Friday, October 4, 2013

Review: Artemis Fowl by Eoin Colfer

The cover (that I own)

Alternate covers:

Book info:
  • Title: Artemis Fowl
  • Author: Eoin Colfer (pronounced Owen Colfer)
  • Publisher: Viking Press/Disney Hyperion/ Puffin Books
  • Country published: United States of America
  • Release Date: 2001
  • Price (Ringgit Malaysia): RM29.95 (current price)
  • Pages: 407 (For the one I own)
  • Format: Paperback
  • Genre: Fantasy, Young Adult, Sci-fi. Ya know, all those pewpewpew with laser guns. And magic.

Artemis Fowl (Book I) is the story of a twelve-year-old Artemis Fowl (yes, that's the character's name) who is a millionaire, a genius and, above all, a criminal mastermind. In the first book of his saga, Artemis manages to kidnap a fairy, Captain Holly Short, of the LEPrecon Unit. No, these aren't the fairies of your typical bedtime stories; they're dangerous. Artemis seeks more knowledge, and gold, from these fairies but faces challenges when his plans backfires as the LEPrecon Unit fights back to protect what's rightfully theirs.

Two words: Mind twisting. The main character, Artemis Fowl, is a pure child prodigy. What I was expecting from him was, at least, being the mastermind of evil plans. But Artemis proves himself to be not only the mastermind but the puppeteer as he executes his devious plans. Eoin made a perfectly too-perfect child prodigy and managed to make me forget, and later remember, that Artemis is only twelve (in the first book). His butler, Butler, serves as his..well..butler as well as his sidekick. But Butler has his own interesting line of story that will be mentioned in the books to come in this series which builds up to a strong brotherly bond with Artemis. Captain Holly Short, the fairy, was not the type of fairy I was expecting. Oh no, I wasn't expecting sparkles and skirts but perhaps a transformation? Well, Eoin fooled me there. Holly and the rest of the fairies (as well as other creatures) have turned the tables on the concept of magical creatures. Makes you think twice into those fairytales your grandparents used to tell you.

Language and literacy:
Typical English is used here, none that I couldn't understand which is good for a young adult series. The catch? There's a new language which is the fairy/gnommish language. The language is used in little amount but makes the fairy culture all the more interesting. In his books, Eoin included a little fun by inserting a hieroglyph-looking code (the Gnommish Alphabet) along the bottom pages of the novel and challenges the readers to crack it to reveal the secret messages. I've yet to finish the challenge and I could only find the translation of the codes in the fifth book, Artemis Fowl: The Lost Colony. Although that was years ago and I'm sure you can find the translations online as well as in the newer books. Maybe.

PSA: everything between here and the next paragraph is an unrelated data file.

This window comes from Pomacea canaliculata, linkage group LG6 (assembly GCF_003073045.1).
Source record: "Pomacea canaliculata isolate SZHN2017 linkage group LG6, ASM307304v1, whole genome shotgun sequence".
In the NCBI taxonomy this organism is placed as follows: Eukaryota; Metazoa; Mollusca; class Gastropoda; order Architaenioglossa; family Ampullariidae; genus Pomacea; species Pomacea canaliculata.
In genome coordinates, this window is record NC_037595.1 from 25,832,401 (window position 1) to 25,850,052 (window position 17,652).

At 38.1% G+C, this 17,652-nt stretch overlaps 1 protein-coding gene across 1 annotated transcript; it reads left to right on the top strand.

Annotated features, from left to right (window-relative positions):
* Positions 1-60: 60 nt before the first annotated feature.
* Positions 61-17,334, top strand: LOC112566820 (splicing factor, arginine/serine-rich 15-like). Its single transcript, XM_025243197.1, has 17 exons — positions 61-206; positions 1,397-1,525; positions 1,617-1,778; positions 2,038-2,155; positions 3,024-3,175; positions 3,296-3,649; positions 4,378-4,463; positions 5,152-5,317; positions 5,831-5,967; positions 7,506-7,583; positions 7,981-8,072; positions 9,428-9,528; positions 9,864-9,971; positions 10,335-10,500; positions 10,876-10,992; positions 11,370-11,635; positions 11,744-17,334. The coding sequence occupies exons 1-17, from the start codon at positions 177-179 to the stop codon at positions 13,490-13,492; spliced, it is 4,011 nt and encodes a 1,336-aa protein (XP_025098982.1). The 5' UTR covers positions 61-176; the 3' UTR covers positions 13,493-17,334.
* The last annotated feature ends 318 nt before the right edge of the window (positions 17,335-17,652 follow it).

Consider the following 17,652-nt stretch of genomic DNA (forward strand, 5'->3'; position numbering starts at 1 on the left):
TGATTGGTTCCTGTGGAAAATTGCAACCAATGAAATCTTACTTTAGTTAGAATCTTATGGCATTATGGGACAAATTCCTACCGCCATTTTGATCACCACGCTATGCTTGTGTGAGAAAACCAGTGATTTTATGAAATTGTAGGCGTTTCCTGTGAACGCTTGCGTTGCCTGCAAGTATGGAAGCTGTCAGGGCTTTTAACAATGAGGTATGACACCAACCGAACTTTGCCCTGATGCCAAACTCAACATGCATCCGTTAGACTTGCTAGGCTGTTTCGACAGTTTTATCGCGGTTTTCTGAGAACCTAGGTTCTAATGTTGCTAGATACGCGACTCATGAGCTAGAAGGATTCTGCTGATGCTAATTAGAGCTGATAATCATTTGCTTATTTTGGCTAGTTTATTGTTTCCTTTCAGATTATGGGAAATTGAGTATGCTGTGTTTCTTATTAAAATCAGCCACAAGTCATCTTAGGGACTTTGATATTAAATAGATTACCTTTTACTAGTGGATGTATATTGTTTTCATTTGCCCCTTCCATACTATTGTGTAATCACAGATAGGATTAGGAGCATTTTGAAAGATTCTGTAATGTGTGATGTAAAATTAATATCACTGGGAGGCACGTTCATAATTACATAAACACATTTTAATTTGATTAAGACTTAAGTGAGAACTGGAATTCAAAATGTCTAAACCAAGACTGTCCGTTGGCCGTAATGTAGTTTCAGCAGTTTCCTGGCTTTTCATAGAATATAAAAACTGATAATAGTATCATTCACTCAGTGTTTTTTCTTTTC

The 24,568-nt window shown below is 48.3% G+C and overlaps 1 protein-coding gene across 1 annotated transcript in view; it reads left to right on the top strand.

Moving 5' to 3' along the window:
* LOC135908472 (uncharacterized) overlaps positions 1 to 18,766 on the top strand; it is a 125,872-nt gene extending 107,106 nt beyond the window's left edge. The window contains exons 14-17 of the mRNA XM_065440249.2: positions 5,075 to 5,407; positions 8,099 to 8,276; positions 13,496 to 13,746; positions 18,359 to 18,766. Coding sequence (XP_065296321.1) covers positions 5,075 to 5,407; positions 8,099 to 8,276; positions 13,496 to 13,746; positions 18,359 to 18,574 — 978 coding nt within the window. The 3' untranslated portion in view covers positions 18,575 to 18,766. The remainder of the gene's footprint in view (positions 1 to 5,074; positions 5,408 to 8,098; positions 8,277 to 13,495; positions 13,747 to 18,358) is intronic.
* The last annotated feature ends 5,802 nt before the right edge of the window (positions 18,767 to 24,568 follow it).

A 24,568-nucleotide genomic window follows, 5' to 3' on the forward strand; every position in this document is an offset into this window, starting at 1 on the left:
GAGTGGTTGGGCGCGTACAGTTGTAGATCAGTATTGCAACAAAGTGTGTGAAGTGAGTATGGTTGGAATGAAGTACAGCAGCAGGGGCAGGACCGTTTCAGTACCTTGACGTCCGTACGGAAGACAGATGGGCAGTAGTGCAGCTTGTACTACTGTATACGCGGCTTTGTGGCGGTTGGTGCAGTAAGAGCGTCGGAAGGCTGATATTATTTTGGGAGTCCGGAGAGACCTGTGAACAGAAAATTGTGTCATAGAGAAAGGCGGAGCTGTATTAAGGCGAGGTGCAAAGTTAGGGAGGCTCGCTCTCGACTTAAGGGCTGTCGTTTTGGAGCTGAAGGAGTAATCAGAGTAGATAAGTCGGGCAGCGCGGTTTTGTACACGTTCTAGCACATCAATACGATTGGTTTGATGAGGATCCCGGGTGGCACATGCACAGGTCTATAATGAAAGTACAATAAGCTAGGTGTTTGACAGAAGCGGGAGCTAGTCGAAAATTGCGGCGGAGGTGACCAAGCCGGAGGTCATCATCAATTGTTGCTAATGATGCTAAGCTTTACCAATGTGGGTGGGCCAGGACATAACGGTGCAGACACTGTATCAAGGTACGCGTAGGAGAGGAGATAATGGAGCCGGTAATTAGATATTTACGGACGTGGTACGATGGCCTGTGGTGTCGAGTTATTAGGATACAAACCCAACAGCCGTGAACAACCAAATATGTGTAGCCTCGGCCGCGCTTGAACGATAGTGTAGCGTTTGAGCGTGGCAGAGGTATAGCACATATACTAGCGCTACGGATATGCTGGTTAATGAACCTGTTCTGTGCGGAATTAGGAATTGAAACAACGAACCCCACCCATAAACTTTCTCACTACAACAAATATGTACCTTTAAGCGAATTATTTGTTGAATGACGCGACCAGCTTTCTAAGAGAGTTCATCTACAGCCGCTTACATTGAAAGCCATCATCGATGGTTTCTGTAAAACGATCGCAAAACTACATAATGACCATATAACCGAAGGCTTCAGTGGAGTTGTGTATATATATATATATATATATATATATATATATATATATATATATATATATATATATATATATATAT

Example of the Gnommish code

Mature content:
D'Arvit! Yes, there are cursing but cleverly covered up using the Gnommish/Fairy language. Weapons are used and mild violence is present. What do you expect, it's a friggin' sci-fi novel!

My Story and Overall rating:
Mind twisting. That's how I digested the first book of the series. The Artemis Fowl series is my first ever series collection (sadly, not completed...yet). I started out with the first and second book which were given to me as my 13th birthday presents. I devoured the first book in three weeks; sleepless nights and dreaming mornings for me. Artemis Fowl became my first fictional book crush, and is probably still my fictional book crush. The way Eoin described him became a picture of perfection to a bad-boy sci-fi lover as myself. I was also sucked into believing that our world and the fairy world coexisted, making me spend my days trying to spot a LEPrecon agent in action. Ah, the younger days...The book started out a bit boring at first, only little information leaked out about the Fairy world and it's connection to ours. The drama starts out when Artemis kidnapped Holly, and the book went sky high from there. The only downside I could say is that it lacks the amount of action I wanted. It was more to negotiations and twisted plans than pewpewpew fiyaaah! But the rest of the books made up for that I guess. Definitely a good series to start someone up with reading, especially if they're the kind of people who wants to escape the real world for a while, but I suggest you buy them (or yourself) both the first and second book as the first one will make you wonder and crave for more quite quickly.

Giving this book (not the whole series) a: 3/5.

Atika, signing off with this fanart:

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